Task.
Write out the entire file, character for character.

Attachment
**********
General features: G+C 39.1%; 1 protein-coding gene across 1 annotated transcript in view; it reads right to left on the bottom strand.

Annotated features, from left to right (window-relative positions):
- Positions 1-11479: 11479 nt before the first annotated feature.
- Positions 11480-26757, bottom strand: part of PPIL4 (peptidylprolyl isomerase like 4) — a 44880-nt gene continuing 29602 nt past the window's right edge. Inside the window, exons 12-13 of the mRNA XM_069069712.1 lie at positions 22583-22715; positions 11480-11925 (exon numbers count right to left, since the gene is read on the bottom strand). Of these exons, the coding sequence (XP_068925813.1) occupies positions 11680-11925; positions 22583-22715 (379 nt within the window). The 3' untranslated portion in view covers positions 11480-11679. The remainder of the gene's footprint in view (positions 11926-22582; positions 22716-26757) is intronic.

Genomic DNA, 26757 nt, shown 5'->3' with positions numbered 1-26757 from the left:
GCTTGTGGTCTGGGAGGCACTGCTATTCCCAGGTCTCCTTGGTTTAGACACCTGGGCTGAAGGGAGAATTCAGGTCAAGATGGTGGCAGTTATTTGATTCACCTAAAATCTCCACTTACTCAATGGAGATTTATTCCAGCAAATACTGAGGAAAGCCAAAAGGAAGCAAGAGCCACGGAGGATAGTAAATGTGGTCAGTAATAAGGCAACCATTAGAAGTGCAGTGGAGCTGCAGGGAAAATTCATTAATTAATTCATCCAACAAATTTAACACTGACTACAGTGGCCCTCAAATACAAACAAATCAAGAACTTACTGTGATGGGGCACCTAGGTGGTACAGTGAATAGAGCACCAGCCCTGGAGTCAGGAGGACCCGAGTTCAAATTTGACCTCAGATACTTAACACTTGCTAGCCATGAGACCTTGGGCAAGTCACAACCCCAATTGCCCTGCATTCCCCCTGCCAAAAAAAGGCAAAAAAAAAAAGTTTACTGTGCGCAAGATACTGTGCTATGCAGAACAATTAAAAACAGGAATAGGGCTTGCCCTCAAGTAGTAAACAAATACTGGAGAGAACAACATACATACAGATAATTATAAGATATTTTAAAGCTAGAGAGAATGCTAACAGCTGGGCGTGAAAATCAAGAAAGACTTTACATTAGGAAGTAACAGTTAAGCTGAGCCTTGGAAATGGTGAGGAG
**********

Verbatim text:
General features: G+C 39.1%; 1 protein-coding gene across 1 annotated transcript in view; it reads right to left on the bottom strand.

Annotated features, from left to right (window-relative positions):
- Positions 1-11479: 11479 nt before the first annotated feature.
- Positions 11480-26757, bottom strand: part of PPIL4 (peptidylprolyl isomerase like 4) — a 44880-nt gene continuing 29602 nt past the window's right edge. Inside the window, exons 12-13 of the mRNA XM_069069712.1 lie at positions 22583-22715; positions 11480-11925 (exon numbers count right to left, since the gene is read on the bottom strand). Of these exons, the coding sequence (XP_068925813.1) occupies positions 11680-11925; positions 22583-22715 (379 nt within the window). The 3' untranslated portion in view covers positions 11480-11679. The remainder of the gene's footprint in view (positions 11926-22582; positions 22716-26757) is intronic.

Genomic DNA, 26757 nt, shown 5'->3' with positions numbered 1-26757 from the left:
GCTTGTGGTCTGGGAGGCACTGCTATTCCCAGGTCTCCTTGGTTTAGACACCTGGGCTGAAGGGAGAATTCAGGTCAAGATGGTGGCAGTTATTTGATTCACCTAAAATCTCCACTTACTCAATGGAGATTTATTCCAGCAAATACTGAGGAAAGCCAAAAGGAAGCAAGAGCCACGGAGGATAGTAAATGTGGTCAGTAATAAGGCAACCATTAGAAGTGCAGTGGAGCTGCAGGGAAAATTCATTAATTAATTCATCCAACAAATTTAACACTGACTACAGTGGCCCTCAAATACAAACAAATCAAGAACTTACTGTGATGGGGCACCTAGGTGGTACAGTGAATAGAGCACCAGCCCTGGAGTCAGGAGGACCCGAGTTCAAATTTGACCTCAGATACTTAACACTTGCTAGCCATGAGACCTTGGGCAAGTCACAACCCCAATTGCCCTGCATTCCCCCTGCCAAAAAAAGGCAAAAAAAAAAAGTTTACTGTGCGCAAGATACTGTGCTATGCAGAACAATTAAAAACAGGAATAGGGCTTGCCCTCAAGTAGTAAACAAATACTGGAGAGAACAACATACATACAGATAATTATAAGATATTTTAAAGCTAGAGAGAATGCTAACAGCTGGGCGTGAAAATCAAGAAAGACTTTACATTAGGAAGTAACAGTTAAGCTGAGCCTTGGAAATGGTGAGGAG